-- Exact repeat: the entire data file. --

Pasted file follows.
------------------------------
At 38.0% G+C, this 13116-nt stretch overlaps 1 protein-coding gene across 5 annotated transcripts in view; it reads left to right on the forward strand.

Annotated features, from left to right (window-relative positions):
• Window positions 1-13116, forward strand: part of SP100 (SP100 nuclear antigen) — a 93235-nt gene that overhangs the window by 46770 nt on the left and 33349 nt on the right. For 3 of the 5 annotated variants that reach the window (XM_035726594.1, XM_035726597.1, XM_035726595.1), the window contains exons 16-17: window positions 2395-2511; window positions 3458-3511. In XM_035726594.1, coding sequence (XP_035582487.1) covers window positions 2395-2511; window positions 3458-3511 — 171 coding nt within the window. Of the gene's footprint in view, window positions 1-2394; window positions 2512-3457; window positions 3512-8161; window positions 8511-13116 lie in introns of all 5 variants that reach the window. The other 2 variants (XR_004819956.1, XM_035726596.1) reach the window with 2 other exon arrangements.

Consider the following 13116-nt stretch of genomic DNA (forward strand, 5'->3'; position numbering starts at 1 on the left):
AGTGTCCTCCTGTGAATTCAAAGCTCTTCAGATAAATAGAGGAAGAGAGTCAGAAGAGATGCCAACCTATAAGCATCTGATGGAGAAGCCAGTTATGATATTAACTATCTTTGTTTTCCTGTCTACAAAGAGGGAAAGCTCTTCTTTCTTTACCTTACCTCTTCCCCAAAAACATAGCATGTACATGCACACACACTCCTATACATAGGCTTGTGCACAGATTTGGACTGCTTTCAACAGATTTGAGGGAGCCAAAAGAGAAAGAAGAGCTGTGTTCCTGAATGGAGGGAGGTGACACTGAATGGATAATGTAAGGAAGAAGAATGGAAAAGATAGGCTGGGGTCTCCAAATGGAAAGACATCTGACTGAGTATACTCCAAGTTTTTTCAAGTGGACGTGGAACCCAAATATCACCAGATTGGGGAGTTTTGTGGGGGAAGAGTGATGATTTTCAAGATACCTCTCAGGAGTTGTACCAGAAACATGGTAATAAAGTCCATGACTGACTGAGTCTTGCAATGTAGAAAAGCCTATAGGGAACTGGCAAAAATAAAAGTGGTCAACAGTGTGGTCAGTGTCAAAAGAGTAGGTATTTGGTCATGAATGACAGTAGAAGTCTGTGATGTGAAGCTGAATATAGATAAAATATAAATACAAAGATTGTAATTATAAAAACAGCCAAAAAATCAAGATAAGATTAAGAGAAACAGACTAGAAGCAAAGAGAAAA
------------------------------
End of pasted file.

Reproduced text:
At 38.0% G+C, this 13116-nt stretch overlaps 1 protein-coding gene across 5 annotated transcripts in view; it reads left to right on the forward strand.

Annotated features, from left to right (window-relative positions):
• Window positions 1-13116, forward strand: part of SP100 (SP100 nuclear antigen) — a 93235-nt gene that overhangs the window by 46770 nt on the left and 33349 nt on the right. For 3 of the 5 annotated variants that reach the window (XM_035726594.1, XM_035726597.1, XM_035726595.1), the window contains exons 16-17: window positions 2395-2511; window positions 3458-3511. In XM_035726594.1, coding sequence (XP_035582487.1) covers window positions 2395-2511; window positions 3458-3511 — 171 coding nt within the window. Of the gene's footprint in view, window positions 1-2394; window positions 2512-3457; window positions 3512-8161; window positions 8511-13116 lie in introns of all 5 variants that reach the window. The other 2 variants (XR_004819956.1, XM_035726596.1) reach the window with 2 other exon arrangements.

Consider the following 13116-nt stretch of genomic DNA (forward strand, 5'->3'; position numbering starts at 1 on the left):
AGTGTCCTCCTGTGAATTCAAAGCTCTTCAGATAAATAGAGGAAGAGAGTCAGAAGAGATGCCAACCTATAAGCATCTGATGGAGAAGCCAGTTATGATATTAACTATCTTTGTTTTCCTGTCTACAAAGAGGGAAAGCTCTTCTTTCTTTACCTTACCTCTTCCCCAAAAACATAGCATGTACATGCACACACACTCCTATACATAGGCTTGTGCACAGATTTGGACTGCTTTCAACAGATTTGAGGGAGCCAAAAGAGAAAGAAGAGCTGTGTTCCTGAATGGAGGGAGGTGACACTGAATGGATAATGTAAGGAAGAAGAATGGAAAAGATAGGCTGGGGTCTCCAAATGGAAAGACATCTGACTGAGTATACTCCAAGTTTTTTCAAGTGGACGTGGAACCCAAATATCACCAGATTGGGGAGTTTTGTGGGGGAAGAGTGATGATTTTCAAGATACCTCTCAGGAGTTGTACCAGAAACATGGTAATAAAGTCCATGACTGACTGAGTCTTGCAATGTAGAAAAGCCTATAGGGAACTGGCAAAAATAAAAGTGGTCAACAGTGTGGTCAGTGTCAAAAGAGTAGGTATTTGGTCATGAATGACAGTAGAAGTCTGTGATGTGAAGCTGAATATAGATAAAATATAAATACAAAGATTGTAATTATAAAAACAGCCAAAAAATCAAGATAAGATTAAGAGAAACAGACTAGAAGCAAAGAGAAAA